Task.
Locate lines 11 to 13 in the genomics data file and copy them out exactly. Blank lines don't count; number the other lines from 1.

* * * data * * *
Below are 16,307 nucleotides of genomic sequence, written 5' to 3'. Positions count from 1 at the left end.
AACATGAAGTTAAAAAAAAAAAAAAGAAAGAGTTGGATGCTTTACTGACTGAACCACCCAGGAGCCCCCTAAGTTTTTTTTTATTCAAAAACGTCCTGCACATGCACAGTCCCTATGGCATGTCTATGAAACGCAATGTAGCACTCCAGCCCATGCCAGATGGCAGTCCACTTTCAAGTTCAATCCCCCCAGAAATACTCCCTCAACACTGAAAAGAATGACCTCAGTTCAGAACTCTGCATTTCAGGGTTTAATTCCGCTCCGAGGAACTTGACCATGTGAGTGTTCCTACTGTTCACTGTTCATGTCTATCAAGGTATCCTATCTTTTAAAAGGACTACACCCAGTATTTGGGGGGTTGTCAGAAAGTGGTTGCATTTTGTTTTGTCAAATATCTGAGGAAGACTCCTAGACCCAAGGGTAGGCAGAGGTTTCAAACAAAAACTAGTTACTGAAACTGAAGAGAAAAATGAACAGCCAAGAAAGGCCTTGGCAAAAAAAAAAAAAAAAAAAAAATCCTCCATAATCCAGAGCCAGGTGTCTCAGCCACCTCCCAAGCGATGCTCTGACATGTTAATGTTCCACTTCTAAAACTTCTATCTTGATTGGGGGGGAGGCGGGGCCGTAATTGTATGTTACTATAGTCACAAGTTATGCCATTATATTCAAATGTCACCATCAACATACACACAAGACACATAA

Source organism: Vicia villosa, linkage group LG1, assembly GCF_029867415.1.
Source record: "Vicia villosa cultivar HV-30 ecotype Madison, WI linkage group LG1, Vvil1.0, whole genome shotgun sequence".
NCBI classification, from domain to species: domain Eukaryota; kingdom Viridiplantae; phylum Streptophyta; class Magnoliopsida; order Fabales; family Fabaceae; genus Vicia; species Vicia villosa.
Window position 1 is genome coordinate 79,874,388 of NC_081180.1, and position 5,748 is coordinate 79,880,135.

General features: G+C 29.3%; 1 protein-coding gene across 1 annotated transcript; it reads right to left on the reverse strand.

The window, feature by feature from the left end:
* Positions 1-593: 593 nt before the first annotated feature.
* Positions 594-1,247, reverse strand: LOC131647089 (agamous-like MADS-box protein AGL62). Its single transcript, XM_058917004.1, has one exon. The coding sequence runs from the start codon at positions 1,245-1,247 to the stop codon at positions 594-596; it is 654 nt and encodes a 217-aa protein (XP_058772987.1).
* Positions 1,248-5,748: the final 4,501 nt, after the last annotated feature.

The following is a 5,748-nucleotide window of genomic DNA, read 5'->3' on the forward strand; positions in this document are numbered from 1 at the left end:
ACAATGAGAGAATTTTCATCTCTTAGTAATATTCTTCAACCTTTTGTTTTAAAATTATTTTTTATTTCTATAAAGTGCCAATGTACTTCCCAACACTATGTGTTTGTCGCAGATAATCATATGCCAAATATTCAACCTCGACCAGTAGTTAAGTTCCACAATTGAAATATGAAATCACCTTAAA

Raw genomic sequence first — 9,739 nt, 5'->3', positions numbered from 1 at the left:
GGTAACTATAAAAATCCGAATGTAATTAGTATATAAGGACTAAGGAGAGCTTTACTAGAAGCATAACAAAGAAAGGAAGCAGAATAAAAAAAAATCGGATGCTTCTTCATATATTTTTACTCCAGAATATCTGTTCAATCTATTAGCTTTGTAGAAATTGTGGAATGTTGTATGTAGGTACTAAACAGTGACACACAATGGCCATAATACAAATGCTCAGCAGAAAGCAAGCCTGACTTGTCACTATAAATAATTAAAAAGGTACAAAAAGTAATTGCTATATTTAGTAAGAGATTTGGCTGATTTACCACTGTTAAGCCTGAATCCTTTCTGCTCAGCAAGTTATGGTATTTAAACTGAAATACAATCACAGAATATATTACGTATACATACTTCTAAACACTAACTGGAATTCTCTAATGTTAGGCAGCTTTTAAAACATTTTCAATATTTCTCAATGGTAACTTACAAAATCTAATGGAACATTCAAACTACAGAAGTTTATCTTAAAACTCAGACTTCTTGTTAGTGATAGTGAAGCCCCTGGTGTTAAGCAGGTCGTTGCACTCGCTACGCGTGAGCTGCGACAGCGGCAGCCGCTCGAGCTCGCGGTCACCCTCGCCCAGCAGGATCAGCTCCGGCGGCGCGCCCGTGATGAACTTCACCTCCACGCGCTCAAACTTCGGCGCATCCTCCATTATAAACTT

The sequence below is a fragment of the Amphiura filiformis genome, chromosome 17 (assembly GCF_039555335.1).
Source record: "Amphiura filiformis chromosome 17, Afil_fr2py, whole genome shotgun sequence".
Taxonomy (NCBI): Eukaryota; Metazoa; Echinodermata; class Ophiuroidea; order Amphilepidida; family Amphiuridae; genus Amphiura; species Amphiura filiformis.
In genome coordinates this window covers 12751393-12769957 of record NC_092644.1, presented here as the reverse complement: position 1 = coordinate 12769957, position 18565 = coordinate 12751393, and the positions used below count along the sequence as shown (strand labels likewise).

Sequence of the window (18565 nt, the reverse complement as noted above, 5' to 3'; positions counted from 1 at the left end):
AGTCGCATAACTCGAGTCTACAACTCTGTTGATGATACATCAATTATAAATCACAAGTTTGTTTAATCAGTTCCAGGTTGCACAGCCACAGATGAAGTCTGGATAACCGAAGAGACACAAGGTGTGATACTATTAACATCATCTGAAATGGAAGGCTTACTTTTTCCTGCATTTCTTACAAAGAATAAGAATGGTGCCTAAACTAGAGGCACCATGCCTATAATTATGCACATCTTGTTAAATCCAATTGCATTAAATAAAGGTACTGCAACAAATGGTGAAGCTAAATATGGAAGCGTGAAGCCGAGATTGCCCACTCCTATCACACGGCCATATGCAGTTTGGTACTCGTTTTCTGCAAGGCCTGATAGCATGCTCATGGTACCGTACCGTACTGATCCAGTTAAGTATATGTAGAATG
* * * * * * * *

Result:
* Positions 1,248-5,748: the final 4,501 nt, after the last annotated feature.

The following is a 5,748-nucleotide window of genomic DNA, read 5'->3' on the forward strand; positions in this document are numbered from 1 at the left end:
ACAATGAGAGAATTTTCATCTCTTAGTAATATTCTTCAACCTTTTGTTTTAAAATTATTTTTTATTTCTATAAAGTGCCAATGTACTTCCCAACACTATGTGTTTGTCGCAGATAATCATATGCCAAATATTCAACCTCGACCAGTAGTTAAGTTCCACAATTGAAATATGAAATCACCTTAAA